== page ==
“Venom”: no antidote needed

Venom was released in theatres on October 10, 2018.

Poster provided by Marvel Characters, Inc.

Venom was released in theatres on October 10, 2018.

Lauren Teller, Opinion Editor

WARNING: Spoilers ahead!

I have seen less superhero movies in my lifetime than the average American. Perhaps now, after reading only two sentences of this article, you are already clicking out of the tab solely based on my level of credibility, but I must stop you there, because a promising review lies ahead of you.

“Venom”, starring Tom Hardy as investigative journalist Eddie Brock, is based off of the Marvel comic series by the same name. The film begins with a plane crash in Malaysia that kills the crew and releases some dangerous cargo that was aboard. Brock, a resident of San Francisco, California, is working on a project involving the prominent organization, Life Foundation, headed by Carlton Drake. The company focuses on researching symbiotic life forms, hoping to conduct trials on humans, which Brock’s fiancee, Anne Weying is an attorney for. Brock interviews Drake and confronts him about the recent trials, causing him to lose his job and Weying to end their relationship. Brock is then contacted by Dora Skirth, a scientists for Drake, who disagrees with his methods and wants to expose him.

While visiting the Life Foundation lab, Brock is attacked by a symbiote and not long after that he displays symptoms of the parasite taking over his body. Drake discovers that a symbiote is missing and eventually discovers that it was Skirth who let Brock into the lab, sending his henchmen off on a manhunt to find the last known symbiote. Weying notices strange behaviors in Brock, as the symbiote starts to introduce itself as Venom and communicate through Brock.

Eventually, the symbiote that escaped the ship’s crash, Riot, reaches San Francisco and hops from host to host until he reaches Drake. Brock and Venom, who are bonded under the mutual agreement to use their powers in order to protect Earth from symbiote kind and fight Drake and Riot, who want to use symbiotes on Earth by taking a spaceship to collect them all. The two sides fight and finally Brock and Venom win by setting fire (one of the symbiote species’ weaknesses) to the ship that Riot and Drake are on, killing them both.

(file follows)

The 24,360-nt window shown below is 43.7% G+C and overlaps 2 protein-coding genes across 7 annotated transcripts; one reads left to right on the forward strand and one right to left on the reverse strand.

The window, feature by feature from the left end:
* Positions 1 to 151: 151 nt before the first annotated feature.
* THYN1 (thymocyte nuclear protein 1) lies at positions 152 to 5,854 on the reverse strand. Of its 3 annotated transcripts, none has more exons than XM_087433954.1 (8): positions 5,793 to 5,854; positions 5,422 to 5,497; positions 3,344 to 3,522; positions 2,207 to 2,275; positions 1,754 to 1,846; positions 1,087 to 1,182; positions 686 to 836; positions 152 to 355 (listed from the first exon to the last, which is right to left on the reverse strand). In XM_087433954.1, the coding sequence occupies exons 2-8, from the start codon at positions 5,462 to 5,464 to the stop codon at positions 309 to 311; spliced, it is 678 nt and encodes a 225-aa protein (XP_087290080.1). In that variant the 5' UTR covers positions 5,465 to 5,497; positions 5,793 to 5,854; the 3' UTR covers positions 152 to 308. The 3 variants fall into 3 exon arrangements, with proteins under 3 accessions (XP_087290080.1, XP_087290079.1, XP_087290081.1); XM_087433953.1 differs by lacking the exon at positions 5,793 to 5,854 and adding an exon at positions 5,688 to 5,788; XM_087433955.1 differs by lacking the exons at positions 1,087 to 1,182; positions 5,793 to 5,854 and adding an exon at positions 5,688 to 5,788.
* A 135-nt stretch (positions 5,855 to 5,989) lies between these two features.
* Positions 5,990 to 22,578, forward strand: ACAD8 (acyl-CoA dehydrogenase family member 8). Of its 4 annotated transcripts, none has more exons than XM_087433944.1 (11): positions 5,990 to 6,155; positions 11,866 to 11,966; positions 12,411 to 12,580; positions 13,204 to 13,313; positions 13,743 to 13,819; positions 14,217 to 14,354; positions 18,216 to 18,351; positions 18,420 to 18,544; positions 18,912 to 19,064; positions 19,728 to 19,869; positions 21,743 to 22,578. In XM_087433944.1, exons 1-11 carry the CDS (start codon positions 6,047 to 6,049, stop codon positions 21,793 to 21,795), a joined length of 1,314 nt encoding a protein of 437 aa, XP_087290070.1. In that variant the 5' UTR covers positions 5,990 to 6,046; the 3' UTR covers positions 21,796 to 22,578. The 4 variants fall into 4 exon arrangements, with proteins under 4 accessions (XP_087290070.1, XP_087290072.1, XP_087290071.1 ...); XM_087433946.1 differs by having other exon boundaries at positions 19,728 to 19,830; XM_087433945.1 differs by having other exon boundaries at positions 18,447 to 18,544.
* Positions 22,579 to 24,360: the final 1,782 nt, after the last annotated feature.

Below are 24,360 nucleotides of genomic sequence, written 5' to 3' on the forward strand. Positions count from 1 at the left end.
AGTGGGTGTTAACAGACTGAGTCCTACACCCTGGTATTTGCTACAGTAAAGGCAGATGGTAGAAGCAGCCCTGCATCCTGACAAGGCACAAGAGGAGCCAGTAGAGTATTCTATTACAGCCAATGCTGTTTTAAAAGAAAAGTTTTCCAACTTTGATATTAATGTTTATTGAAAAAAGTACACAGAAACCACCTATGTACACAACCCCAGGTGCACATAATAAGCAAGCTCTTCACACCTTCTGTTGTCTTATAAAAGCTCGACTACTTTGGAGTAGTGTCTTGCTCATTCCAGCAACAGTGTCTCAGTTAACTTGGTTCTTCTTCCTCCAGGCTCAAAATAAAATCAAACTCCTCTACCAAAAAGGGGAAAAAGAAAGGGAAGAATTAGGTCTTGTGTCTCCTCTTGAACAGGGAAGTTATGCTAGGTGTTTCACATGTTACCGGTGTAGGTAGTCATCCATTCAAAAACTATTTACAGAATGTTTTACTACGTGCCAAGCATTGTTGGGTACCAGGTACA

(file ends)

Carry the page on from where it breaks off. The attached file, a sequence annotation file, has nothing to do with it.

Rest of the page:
The aspects of the film that stood out to me were the picture quality, as well as the perfectly placed comedic moments. I was absolutely mesmerized by the action scenes during the film, as the attention to detail was so finely tuned that the pictures felt hyper-realistic and almost surreal. The animation that created Venom was truly spectacular and almost felt 3D-like. The pockets of comedy that were woven into the film were a nice touch that provided relief in some of the heavier spots. I especially enjoyed the character Venom, as he surpassed my initial expectations of being too serious and controlling, but rather he was much more relatable and provided some internal thought, even when Brock had little to no dialogue.

On the other hand, I felt as though the writers focused too heavily on the development of the plot leading up to the contraction of Drake and Riot, so that the audience was unable to actually see why Venom and Brock bonded in the first place. At first, I was unable to understand the reasoning behind the bond and the conflict that the two characters experience both between themselves and each other.

“Venom” is a film designed to entertain those who enjoy fast-paced action and elements of sci-fi, as well as dash of comedy.

Rating: 8/10